5.3.3.1. Value Created by Toxicogenomics in the Assessment of Carcinogenicity 237

5.3.3.2. Predictive Genomic Models of Carcinogenicity 238

5.3.4. Gene Expression-Based Biomarkers in Other Tissues and the Promise of Hemogenomics 242

5.3.5. Integration of Toxicogenomics in Discovery Toxicology 244

5.4. Toxicogenomics in Mechanistic Toxicology 246

5.4.1. Toxicogenomics to Investigate Mechanisms of Hepatoxicity 250

5.4.2. Intestinal Toxicity and Notch Signaling 253

5.4.3. Cardiac Toxicity 256

5.4.4. Testicular Toxicity 260

5.5. Toxicogenomics and Target-Related Toxicity 265

5.5.1. Target Expression in Normal Tissues 266

5.5.2. Target Modulation 267

5.5.2.1. Genetically Modified Animals 268

5.5.2.2. Tool Compounds 268

5.5.2.3. Gene Silencing 269

5.6. Predicting Species-Specific Toxicity 271

5.7. Evaluation of Idiosyncratic Toxicity with Toxicogenomics 273

5.8. Conclusion 277

References 279

6. Toxicogenomics: Applications in In Vitro Systems 293
Eric Blomme

6.1. Introductory Remarks on In Vitro Toxicology 293

6.2. Overview of Current Approaches to In Vitro Toxicology 294

6.3. Toxicogenomics in In Vitro Systems: Technical Considerations 300

6.3.1. Reproducibility 300

6.3.2. Genomic Classifiers 300

6.3.3. Testing Concentrations 301

6.3.4. Throughput and Cost 302

6.4. Proof-of-Concept Studies using Primary Rat Hepatocytes 303

6.5. Use of Gene Expression Profiling to Assess Genotoxicity 306

6.5.1. Toxicogenomics Can Differentiate Genotoxic Carcinogens from Nongenotoxic Carcinogens 307

6.5.2. Toxicogenomics Can Differentiate DNA-Reactive from Non-DNA-Reactive Compounds Positive in In Vitro Mammalian Cell-Based Genotoxicity Assays 307

6.5.3. Toxicogenomics Assays May Be Less Sensitive than the Standard Battery of In Vitro Genetic Toxicity Tests 308

6.6. Application of Gene Expression Profiling for In Vitro Detection of Phospholipidosis 309

6.7. Toxicogenomics in Assessment of Idiosyncratic Hepatotoxicity 312

6.8. Do Peripheral Blood Mononuclear Cells Represent a Useful Alternative In Vitro Model? 314

6.9. Current and Future Use of In Vitro Toxicogenomics 316

6.9.1. Improved Gene Expression Platforms 316

6.9.2. Standardization of Protocols and Experimental Approaches 316

6.9.3. Performance Accuracy 317

6.9.4. Battery of Gene Expression Signatures 317

6.9.5. Clear, Actionable Data Points 318

6.10. Conclusions 319

References 321

7. Germ Line Polymorphisms and Drug Response 329
Dimitri Semizarov

7.1. Introduction to Germ Line Polymorphisms 329

7.2. Polymorphisms and Drug Response in Oncology 332

7.2.1. UGT1A1 Polymorphism and Response to Irinotecan 333

7.2.2. FGFR4 Polymorphism and Response to Chemotherapy 334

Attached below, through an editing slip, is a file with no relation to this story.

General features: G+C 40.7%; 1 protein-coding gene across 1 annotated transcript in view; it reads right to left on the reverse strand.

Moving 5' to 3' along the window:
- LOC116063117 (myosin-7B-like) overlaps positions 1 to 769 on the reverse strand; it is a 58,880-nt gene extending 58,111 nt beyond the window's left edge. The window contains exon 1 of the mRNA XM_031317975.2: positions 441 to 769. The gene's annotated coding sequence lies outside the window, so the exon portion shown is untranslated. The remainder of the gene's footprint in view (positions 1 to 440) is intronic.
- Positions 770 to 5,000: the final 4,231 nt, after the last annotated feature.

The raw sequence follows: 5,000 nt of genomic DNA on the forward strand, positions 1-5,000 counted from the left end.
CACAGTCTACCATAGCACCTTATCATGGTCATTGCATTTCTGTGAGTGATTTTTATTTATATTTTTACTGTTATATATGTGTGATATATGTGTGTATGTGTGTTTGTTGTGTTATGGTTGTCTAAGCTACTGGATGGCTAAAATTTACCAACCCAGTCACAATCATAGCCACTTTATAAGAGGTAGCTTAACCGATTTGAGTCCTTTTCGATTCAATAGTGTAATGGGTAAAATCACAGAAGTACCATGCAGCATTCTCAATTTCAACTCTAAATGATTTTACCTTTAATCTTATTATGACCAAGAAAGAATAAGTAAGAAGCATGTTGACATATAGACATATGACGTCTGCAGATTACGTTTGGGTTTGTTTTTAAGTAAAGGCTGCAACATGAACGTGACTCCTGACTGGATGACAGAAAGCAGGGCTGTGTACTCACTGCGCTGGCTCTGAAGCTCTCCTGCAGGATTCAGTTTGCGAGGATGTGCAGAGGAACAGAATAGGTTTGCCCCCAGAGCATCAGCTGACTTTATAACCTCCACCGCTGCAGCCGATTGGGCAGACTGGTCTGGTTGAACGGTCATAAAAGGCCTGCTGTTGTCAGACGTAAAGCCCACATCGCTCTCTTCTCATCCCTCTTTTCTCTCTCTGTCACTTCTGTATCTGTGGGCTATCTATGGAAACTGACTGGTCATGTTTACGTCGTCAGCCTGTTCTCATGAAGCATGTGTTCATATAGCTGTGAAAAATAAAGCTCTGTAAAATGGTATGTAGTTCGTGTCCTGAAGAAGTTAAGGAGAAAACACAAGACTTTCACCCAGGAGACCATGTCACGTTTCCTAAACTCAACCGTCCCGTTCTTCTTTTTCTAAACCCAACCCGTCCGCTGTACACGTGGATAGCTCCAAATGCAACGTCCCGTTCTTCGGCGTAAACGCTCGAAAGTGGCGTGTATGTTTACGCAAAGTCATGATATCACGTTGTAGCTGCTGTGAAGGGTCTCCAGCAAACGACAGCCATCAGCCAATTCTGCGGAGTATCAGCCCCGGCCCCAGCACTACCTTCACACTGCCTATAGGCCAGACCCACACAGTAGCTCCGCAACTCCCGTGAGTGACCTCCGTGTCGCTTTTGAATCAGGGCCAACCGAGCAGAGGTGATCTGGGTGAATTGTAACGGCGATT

7.2.3. Mdr-1 Polymorphism and Response to Paclitaxel 335

7.2.4. DPD Polymorphisms and Response to 5-Fluorouracil 336

7.2.5. TPMT Variants and Response to Thiopurines 337

7.2.6. MTHFR Polymorphisms and Response to Chemotherapy 339

7.2.7. Tandem Repeat Polymorphisms in the TS Gene and Response to Drugs Targeting Thymidylate Synthase 340

7.2.8. Use of Cancer Cell Lines to Identify Predictive SNPs 342

7.3. Polymorphisms and Response to Anticoagulants 343

7.4. Polymorphisms in Neuroscience 345

7.5. Polymorphisms and Drug Response in Immunology 347

7.6. Polymorphisms and Response to Antiviral Agents 353

7.6.1. Anti-HIV Drugs 353

7.6.2. Interferon Therapy in Hepatitis B Treatment 356

7.7. Gene Copy Number Polymorphisms 357

7.8. Conclusion: Approaches to Identification of Polymorphisms as Predictors of Drug Response 360

7.8.1. Candidate Gene Approach 360

7.8.2. Genome-wide Approach 363

7.8.3. Pathway Approach 366

7.8.4. Use of Model Systems in Identification of Predictive Pharmacogenetic Markers 369

7.8.5. Comparison of Methodologies in the Context of Drug Discovery 373

References 375

8. Pharmacogenetics of Drug Disposition 385
Anahita Bhathena

8.1. Introduction 385

8.2. Genes and Polymorphisms Affecting Drug Disposition 387

8.2.1. Drug-Metabolizing Enzymes 391

8.2.1.1. Cytochrome P450s 391

8.2.1.2. Flavin-Containing Monooxygenases 396

8.2.1.3. Arylamine N-Acetyltransferases 397

8.2.1.4. UDP-Glucuronosyltransferases 397

8.2.1.5. Sulfotransferases 399

8.2.2. Drug Transport Proteins 400

8.2.2.1. SLC Transporters 401

8.2.2.2. ABC Transporters 402

8.3. Genomic Biomarkers for PK Studies 403

8.3.1. Warfarin, CYP2C9, and VKORC1 403

8.3.2. Irinotecan and UGT1A1 404

8.4. Utility of PG-PK Studies in Early Clinical Trials 405

8.5. Limitations of PG-PK Studies 408

8.6. Genotyping Technologies 408

8.7. Conclusion 409

References 411

9. Overview of Regulatory Developments and Initiatives Related to the Use of Genomic Technologies in Drug Discovery and Development 423
Eric Blomme

9.1. Introduction to Recent Regulatory Developments in the Genomic Area 423

9.2. FDA Guidance on Pharmacogenomic Data Submission 428

9.2.1. Voluntary Genomic Data Submission (VGDS) 428

9.2.2. Pharmacogenomic Data Submission 431

9.2.3. International Harmonization 432

9.3. Pharmacogenomic Data Submissions: Draft Companion Guidance 434

9.4. Drug-Diagnostic Co-development Concept Paper 436

9.5. Regulations for In Vitro Diagnostic Assays 439

9.5.1. General Overview of Regulatory Pathways for Devices in the U.S. 439

9.5.2. Draft Guidance for Industry, Clinical Laboratories, and FDA Staff on In Vitro Diagnostic Multivariate Index Assays 440

9.6. Biomarker Qualification 442

9.7. Current Initiatives Relevant to Pharmacogenomics 443

9.8. Future Impact of Genomic Data on Drug Development 444

References 447

Index 449

?This book is highly recommended to active researchers in genomics and to the comparative and veterinary clinician or researchers looking for a focused review of the emerging discipline.? (The Veterinary Journal , August 2009)

?Overall, it provides excellent, up-to-date coverage of the application of genomics in drug development.? (Doody's Reviews, June 2009)